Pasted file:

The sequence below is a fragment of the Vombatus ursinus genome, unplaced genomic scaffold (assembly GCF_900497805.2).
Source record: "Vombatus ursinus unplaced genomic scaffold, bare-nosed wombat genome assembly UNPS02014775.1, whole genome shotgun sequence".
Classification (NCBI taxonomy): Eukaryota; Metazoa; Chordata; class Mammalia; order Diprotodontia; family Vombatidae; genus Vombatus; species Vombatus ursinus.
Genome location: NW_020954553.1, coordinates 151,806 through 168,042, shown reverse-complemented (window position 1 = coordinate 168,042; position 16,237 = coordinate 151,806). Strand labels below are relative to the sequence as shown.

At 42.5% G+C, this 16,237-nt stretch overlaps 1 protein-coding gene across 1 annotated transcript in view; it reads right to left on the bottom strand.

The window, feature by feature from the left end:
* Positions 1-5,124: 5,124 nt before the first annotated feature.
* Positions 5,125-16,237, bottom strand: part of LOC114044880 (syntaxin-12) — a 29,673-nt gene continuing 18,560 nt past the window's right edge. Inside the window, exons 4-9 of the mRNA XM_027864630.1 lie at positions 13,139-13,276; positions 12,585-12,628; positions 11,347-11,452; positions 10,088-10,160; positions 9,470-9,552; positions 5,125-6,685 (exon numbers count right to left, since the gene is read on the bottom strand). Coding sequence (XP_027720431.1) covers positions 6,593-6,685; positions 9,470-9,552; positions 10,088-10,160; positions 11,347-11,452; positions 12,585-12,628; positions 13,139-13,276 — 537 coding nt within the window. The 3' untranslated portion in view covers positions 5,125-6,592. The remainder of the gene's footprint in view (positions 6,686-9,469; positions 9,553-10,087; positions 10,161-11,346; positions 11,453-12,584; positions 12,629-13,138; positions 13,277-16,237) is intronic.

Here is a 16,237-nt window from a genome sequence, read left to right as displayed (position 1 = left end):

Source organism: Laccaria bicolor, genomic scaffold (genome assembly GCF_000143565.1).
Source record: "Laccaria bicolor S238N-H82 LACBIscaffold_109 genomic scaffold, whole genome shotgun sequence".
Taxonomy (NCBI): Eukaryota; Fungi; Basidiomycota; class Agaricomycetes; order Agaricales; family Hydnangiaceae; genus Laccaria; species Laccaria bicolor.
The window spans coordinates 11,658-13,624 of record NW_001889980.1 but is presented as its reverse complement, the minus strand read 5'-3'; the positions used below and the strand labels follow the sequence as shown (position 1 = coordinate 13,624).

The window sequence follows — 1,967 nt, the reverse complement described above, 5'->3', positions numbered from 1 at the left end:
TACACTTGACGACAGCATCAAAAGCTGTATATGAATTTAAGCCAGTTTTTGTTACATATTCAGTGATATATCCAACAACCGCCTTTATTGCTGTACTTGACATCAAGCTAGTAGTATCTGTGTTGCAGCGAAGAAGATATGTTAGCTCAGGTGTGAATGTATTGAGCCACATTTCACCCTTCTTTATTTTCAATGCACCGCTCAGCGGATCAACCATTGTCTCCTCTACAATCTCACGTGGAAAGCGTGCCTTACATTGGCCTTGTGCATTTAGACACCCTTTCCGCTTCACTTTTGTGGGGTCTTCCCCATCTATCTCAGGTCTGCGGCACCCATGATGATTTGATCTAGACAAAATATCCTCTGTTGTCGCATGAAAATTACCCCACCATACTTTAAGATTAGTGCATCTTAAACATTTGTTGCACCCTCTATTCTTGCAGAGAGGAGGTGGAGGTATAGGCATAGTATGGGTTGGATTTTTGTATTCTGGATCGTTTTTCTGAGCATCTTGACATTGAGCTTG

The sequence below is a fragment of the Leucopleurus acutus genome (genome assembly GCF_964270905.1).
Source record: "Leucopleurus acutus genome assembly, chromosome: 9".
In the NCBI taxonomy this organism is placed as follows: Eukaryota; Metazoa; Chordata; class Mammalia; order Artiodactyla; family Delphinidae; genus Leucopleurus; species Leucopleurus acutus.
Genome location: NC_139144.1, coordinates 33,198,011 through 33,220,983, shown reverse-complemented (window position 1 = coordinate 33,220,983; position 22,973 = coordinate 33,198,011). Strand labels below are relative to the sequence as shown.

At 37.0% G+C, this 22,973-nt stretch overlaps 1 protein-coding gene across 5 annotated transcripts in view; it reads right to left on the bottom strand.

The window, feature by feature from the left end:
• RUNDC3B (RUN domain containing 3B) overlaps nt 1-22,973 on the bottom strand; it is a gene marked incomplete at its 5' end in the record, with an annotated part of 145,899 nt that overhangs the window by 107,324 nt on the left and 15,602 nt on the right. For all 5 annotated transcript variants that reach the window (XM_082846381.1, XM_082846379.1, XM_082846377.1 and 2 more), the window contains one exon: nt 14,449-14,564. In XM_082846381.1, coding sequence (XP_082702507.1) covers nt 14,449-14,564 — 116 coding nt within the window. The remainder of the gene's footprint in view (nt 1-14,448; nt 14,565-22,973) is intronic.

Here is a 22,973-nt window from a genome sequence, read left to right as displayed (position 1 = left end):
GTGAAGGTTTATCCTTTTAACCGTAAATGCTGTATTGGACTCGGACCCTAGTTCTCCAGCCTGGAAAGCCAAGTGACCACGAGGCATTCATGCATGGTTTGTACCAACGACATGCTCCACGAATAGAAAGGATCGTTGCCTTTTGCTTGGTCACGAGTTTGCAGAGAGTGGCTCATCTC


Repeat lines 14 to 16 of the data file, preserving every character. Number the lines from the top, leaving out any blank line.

The window sequence follows — 1,967 nt, the reverse complement described above, 5'->3', positions numbered from 1 at the left end:
TACACTTGACGACAGCATCAAAAGCTGTATATGAATTTAAGCCAGTTTTTGTTACATATTCAGTGATATATCCAACAACCGCCTTTATTGCTGTACTTGACATCAAGCTAGTAGTATCTGTGTTGCAGCGAAGAAGATATGTTAGCTCAGGTGTGAATGTATTGAGCCACATTTCACCCTTCTTTATTTTCAATGCACCGCTCAGCGGATCAACCATTGTCTCCTCTACAATCTCACGTGGAAAGCGTGCCTTACATTGGCCTTGTGCATTTAGACACCCTTTCCGCTTCACTTTTGTGGGGTCTTCCCCATCTATCTCAGGTCTGCGGCACCCATGATGATTTGATCTAGACAAAATATCCTCTGTTGTCGCATGAAAATTACCCCACCATACTTTAAGATTAGTGCATCTTAAACATTTGTTGCACCCTCTATTCTTGCAGAGAGGAGGTGGAGGTATAGGCATAGTATGGGTTGGATTTTTGTATTCTGGATCGTTTTTCTGAGCATCTTGACATTGAGCTTG

The sequence below is a fragment of the Leucopleurus acutus genome (genome assembly GCF_964270905.1).